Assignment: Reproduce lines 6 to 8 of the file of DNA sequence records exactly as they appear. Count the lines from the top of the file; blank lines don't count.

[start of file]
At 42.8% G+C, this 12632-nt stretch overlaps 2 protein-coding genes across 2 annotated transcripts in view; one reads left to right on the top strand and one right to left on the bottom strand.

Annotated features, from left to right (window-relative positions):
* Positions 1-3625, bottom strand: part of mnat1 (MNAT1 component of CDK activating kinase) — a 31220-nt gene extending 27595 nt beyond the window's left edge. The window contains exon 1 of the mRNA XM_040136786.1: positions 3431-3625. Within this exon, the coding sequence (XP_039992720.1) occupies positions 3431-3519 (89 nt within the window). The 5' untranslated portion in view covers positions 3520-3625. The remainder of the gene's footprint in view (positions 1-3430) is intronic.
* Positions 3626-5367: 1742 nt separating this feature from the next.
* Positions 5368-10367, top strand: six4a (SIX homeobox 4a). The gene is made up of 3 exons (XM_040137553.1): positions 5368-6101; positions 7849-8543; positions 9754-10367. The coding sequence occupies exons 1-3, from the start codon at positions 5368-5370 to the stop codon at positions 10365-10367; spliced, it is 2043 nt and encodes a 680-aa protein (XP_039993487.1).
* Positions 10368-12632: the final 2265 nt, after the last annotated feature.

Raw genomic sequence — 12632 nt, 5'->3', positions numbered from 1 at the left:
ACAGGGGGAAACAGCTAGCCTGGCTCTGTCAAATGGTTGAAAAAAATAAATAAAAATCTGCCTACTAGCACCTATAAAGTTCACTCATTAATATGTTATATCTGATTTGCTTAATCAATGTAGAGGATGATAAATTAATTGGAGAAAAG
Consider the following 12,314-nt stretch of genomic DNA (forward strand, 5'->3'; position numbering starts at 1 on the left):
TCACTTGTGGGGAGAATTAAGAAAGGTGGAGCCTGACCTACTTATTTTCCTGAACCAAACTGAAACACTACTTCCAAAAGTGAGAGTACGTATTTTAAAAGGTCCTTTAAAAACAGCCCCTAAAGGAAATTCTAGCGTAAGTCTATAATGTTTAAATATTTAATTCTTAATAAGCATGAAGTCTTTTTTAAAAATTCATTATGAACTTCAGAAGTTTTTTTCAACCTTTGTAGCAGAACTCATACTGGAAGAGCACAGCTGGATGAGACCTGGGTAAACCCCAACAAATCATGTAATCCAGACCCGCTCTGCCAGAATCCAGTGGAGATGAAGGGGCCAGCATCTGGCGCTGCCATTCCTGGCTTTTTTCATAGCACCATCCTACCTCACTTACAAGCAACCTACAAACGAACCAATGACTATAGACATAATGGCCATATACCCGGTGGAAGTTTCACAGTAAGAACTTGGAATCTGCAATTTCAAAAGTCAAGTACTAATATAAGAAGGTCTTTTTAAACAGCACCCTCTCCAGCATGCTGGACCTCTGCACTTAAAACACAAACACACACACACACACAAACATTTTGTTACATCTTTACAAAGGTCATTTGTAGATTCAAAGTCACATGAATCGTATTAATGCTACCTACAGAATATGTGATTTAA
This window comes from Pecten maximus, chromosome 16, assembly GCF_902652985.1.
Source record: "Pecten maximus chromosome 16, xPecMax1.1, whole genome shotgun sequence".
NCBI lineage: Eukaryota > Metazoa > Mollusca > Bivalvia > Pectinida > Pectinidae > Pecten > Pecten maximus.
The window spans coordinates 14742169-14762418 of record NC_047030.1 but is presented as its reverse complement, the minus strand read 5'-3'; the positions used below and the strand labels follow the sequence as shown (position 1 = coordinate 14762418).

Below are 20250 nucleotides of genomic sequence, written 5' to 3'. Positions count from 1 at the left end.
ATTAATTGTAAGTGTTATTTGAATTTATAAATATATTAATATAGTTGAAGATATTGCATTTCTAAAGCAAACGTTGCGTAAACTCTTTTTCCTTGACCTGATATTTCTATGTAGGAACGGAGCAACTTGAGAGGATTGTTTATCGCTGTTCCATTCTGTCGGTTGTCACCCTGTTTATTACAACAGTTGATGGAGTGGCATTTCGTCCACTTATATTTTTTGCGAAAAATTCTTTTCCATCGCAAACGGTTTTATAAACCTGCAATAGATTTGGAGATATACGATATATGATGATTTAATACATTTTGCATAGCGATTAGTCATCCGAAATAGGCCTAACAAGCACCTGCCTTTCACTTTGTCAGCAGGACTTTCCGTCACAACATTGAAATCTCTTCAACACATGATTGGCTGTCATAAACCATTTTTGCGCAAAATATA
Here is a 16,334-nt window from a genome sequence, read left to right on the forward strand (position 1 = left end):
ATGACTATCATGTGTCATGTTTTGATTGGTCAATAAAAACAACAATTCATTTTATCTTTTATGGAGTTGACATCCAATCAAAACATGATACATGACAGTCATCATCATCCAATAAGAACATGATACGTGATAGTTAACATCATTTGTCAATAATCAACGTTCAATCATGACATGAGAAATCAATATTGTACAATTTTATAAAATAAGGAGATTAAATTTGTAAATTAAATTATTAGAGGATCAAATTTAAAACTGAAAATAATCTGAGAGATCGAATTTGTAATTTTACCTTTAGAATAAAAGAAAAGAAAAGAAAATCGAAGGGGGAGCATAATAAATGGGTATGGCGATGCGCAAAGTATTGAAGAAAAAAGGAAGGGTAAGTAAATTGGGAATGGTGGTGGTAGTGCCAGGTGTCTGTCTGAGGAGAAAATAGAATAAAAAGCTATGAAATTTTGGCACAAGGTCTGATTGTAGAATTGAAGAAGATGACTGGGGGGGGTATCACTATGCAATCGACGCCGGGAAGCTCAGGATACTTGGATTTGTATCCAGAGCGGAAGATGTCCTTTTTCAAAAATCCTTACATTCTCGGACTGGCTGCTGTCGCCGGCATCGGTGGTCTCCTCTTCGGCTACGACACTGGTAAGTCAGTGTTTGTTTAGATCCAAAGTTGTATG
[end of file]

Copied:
* Positions 10368-12632: the final 2265 nt, after the last annotated feature.

Raw genomic sequence — 12632 nt, 5'->3', positions numbered from 1 at the left:
ACAGGGGGAAACAGCTAGCCTGGCTCTGTCAAATGGTTGAAAAAAATAAATAAAAATCTGCCTACTAGCACCTATAAAGTTCACTCATTAATATGTTATATCTGATTTGCTTAATCAATGTAGAGGATGATAAATTAATTGGAGAAAAG